Paul Vanderbilt papers
The papers of librarian, curator, and photographer Paul Vanderbilt (1905-1992) measure 25.2 linear feet and date from 1854 to 1992 with the bulk of the material dating from 1945 to 1992. The papers are comprised of biographical materials, personal and business correspondence, interviews, writings and notes, fourteen diaries and two diary fragments, reference and project files, photographic materials, sound recordings, and professional files.
Portrait of a Woman
- On recto of the print, faded handwritten number (inked, probably by Antoin Sevruguin) reads, "245."
Dasht-i Lar Region, Mount Damavand in Background: Shah's Escort Regiment
- On recto of the print, faded handwritten number (inked, probably by Antoin Sevruguin) reads, "909."
Portrait of Young Woman in Elaborate Costume
- On recto of the print, faded handwritten number (inked, probably by Antoin Sevruguin) reads, "751."
Lionel Bier Collection
Drawings, field notes, photogoraphs, and correspondence documenting Lionel Bier's work at a number of both pre-Islamic and Islamic Iranian architectural monuments, in 1975 and 1976. Focus primarily is on Sassanian sites. Sites covered include: Bishapur, Firuzabad, Istakhr, Masjid-i Sang, Sarvistan, and Shari-i Ij.
Myron Bement Smith Collection
The Myron Bement Smith collection consists of two parts, the papers of Myron Bement Smith and his wife Katharine and the Islamic Archives. It contains substantial material about his field research in Italy in the 1920s and his years working on Islamic architecture in Iran in the 1930s. Letters describe the milieu in which he operated in Rochester NY and New York City in the 1920s and early 1930s; the Smiths' life in Iran from 1933 to 1937; and the extensive network of academic and social contacts that Myron and Katharine developed and maintained over his lifetime. The Islamic Archives was a project to which Smith devoted most of his professional life. It includes both original materials, such as his photographs and notes, and items acquired by him from other scholars or experts on Islamic art and architecture. Smith intended the Archives to serve as a resource for scholars interested in the architecture and art of the entire Islamic world although he also included some materials about non-Islamic architecture.
Ardeshir Mohasses Drawings
Drawings and lithographs by Ardeshir Mohasses. All dated materials are from the early 1980s, after he decided to permanently reside and work in New York City. Subjects include commentary on and satire of the Iranian political situation, but also animal figures and street scenes.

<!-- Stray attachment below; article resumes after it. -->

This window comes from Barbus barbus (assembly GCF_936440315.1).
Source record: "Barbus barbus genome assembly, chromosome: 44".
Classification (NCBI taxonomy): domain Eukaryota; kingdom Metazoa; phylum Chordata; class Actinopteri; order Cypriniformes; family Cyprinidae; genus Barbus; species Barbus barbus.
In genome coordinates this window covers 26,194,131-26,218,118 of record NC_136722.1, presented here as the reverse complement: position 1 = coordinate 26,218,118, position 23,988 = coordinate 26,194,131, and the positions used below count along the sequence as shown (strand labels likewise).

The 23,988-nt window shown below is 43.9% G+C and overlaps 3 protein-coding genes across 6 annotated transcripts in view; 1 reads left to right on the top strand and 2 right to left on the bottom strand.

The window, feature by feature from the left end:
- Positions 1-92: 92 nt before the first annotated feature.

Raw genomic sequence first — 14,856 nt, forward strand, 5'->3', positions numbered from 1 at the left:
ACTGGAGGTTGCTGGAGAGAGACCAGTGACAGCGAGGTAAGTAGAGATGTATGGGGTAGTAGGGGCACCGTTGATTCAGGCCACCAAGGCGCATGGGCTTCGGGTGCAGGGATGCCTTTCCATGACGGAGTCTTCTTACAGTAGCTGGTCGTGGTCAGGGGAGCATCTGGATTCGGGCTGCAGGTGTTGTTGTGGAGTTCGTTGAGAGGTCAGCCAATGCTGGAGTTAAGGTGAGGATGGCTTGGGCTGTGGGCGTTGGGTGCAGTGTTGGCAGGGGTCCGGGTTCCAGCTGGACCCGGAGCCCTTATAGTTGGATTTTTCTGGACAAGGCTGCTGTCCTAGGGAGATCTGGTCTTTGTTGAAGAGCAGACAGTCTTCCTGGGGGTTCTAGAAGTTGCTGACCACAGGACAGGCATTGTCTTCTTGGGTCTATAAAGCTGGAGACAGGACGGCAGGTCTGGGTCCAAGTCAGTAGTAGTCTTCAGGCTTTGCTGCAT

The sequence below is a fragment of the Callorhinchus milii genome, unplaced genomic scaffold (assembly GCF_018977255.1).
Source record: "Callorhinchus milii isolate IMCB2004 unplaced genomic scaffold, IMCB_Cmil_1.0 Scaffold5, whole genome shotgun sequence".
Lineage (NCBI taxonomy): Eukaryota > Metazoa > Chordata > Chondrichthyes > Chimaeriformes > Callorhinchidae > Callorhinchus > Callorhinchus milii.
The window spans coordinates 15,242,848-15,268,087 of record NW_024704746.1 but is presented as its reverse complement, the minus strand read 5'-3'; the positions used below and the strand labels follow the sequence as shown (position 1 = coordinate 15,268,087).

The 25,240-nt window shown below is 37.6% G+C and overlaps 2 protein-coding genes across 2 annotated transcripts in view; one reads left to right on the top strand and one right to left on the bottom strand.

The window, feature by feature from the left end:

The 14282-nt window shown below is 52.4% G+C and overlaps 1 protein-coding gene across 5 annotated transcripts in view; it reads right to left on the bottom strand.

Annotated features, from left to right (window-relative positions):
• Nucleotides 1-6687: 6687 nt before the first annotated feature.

Raymond A. Hare Photographs
Ambassador Raymond A. Hare (1901-1994) created this collection to document the architecture, cities, and landscapes of the Middle East, including Afghanistan, Egypt, Greece, Iraq, Jordan, Israel and Palestine, Iran, Syria, Turkey, and Yemen.A photograph album of 90 silver-gelatin photographs depicts minarets in Cairo, Egypt, with annotations in Arabic and English describing the date and title of each minaret. Two portfolios of photographs presented to Ambassador Hare in 1965 by the senior staff of the U.S. Agency for International Development Mission to Turkey to commemorate his service as Ambassador to Turkey from 1961-1965. Included are 52 matted photographs, many signed by the photographer Ara Guler and dated and captioned, documenting the art and architecture of the Seljuks and the Armenians at the Armenian center of Ani. The slides, 1930s - 1960s, created by Hare document Islamic architecture and people and place views of North Africa, Turkey, Egypt, and Syria.
Ernst Herzfeld Papers
An outstanding scholar in the field of Iranian studies, Ernst Herzfeld (1879--1948) explored all phases of Near Eastern culture from the prehistoric period to Islamic times. This collection documents Herzfeld's excavations at Samarra, Persepolis, Pasargadae, and Aleppo and includes correspondence; field notebooks; drawings; sketchbooks; inventories of objects; "squeeze" copies of architectural details; and photographs.
The Freer Gallery of Art Central Files are comprised mostly of the documentation of routine office procedures. Included in the daily routine were: filling orders for facsimiles of photographs, responding to reference requests seeking information about art and artifacts falling under the domain of the Freer's expertise, the Freer granting …